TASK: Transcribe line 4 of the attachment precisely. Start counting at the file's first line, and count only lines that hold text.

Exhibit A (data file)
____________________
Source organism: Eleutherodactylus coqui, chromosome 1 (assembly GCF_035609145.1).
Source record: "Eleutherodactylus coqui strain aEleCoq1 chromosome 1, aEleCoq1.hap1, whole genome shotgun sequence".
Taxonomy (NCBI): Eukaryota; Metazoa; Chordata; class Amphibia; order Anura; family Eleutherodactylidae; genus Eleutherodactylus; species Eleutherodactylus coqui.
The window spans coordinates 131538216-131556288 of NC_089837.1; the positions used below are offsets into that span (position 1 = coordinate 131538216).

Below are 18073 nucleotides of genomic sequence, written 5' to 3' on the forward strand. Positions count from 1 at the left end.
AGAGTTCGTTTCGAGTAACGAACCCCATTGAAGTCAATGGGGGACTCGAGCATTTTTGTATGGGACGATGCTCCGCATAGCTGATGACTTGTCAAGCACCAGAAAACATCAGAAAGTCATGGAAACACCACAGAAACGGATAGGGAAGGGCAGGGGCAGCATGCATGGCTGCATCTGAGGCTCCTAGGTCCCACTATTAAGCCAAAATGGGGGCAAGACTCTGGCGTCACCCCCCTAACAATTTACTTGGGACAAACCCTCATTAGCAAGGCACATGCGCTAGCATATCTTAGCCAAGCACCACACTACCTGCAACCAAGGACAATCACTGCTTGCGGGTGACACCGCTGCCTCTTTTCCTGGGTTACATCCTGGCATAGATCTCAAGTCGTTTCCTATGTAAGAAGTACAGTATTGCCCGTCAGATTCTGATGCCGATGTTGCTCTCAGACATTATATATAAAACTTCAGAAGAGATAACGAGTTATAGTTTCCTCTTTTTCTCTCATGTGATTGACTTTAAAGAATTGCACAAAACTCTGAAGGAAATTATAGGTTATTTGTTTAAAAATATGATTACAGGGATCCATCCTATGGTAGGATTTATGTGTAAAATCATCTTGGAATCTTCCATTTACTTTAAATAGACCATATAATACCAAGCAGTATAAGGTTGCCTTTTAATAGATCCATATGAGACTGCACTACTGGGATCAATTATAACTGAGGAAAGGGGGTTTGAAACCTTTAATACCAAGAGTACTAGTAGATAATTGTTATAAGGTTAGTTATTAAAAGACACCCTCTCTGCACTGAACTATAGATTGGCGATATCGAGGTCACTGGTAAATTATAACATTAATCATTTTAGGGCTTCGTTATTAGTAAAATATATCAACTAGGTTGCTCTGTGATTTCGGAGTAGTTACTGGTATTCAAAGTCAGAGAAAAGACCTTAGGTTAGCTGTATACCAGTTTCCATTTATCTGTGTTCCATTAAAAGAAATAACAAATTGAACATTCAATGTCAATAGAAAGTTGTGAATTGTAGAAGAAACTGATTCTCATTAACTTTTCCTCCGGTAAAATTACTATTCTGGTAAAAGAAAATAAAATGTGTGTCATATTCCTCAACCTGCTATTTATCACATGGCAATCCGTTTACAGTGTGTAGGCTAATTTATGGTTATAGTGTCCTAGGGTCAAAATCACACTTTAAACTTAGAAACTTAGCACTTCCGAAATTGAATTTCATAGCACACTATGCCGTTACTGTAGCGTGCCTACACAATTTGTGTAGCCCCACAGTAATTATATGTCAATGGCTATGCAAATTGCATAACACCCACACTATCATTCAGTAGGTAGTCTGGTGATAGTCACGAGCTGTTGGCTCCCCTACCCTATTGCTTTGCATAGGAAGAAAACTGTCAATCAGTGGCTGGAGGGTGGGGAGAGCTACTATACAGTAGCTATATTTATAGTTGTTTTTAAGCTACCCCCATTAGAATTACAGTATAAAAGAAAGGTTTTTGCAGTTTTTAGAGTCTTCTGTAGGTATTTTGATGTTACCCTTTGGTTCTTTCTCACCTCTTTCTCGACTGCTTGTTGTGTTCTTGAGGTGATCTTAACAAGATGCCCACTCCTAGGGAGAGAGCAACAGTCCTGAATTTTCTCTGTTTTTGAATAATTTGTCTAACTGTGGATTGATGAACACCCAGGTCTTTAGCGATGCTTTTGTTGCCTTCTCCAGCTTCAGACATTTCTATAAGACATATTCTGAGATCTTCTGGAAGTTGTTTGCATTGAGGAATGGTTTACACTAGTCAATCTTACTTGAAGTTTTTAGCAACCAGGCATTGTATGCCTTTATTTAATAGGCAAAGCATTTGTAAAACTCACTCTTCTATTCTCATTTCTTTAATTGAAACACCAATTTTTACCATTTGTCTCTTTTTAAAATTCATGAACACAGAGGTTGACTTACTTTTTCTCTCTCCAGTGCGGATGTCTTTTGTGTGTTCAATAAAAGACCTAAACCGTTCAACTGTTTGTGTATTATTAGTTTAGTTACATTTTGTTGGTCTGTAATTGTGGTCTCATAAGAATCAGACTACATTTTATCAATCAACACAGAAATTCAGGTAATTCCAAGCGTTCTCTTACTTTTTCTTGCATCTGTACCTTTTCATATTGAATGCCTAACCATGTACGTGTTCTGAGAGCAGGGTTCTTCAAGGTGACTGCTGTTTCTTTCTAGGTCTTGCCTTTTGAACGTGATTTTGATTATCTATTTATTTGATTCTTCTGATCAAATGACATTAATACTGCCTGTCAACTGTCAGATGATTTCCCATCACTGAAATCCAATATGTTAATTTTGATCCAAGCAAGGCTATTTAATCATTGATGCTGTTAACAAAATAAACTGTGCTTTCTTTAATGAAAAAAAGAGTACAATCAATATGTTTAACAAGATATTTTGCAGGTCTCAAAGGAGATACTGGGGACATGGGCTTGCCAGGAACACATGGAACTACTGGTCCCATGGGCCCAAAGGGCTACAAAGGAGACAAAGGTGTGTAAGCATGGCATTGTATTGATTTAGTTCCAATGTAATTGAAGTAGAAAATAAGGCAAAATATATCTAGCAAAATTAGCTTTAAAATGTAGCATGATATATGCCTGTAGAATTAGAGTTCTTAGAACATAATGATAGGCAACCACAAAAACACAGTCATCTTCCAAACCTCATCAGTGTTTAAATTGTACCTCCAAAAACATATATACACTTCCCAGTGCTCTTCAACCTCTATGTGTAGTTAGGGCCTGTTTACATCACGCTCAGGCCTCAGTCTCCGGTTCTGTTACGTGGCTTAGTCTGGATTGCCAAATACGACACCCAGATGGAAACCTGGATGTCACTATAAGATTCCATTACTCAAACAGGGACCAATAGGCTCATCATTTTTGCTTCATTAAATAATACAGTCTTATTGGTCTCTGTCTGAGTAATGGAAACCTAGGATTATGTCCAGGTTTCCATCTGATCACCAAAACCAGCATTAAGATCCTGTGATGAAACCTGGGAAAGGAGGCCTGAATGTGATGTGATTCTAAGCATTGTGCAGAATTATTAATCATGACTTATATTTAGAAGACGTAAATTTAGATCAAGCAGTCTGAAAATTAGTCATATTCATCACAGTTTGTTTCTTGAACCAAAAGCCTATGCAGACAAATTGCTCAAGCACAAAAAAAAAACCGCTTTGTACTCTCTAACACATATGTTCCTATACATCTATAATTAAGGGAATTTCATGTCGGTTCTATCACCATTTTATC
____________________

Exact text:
The window spans coordinates 131538216-131556288 of NC_089837.1; the positions used below are offsets into that span (position 1 = coordinate 131538216).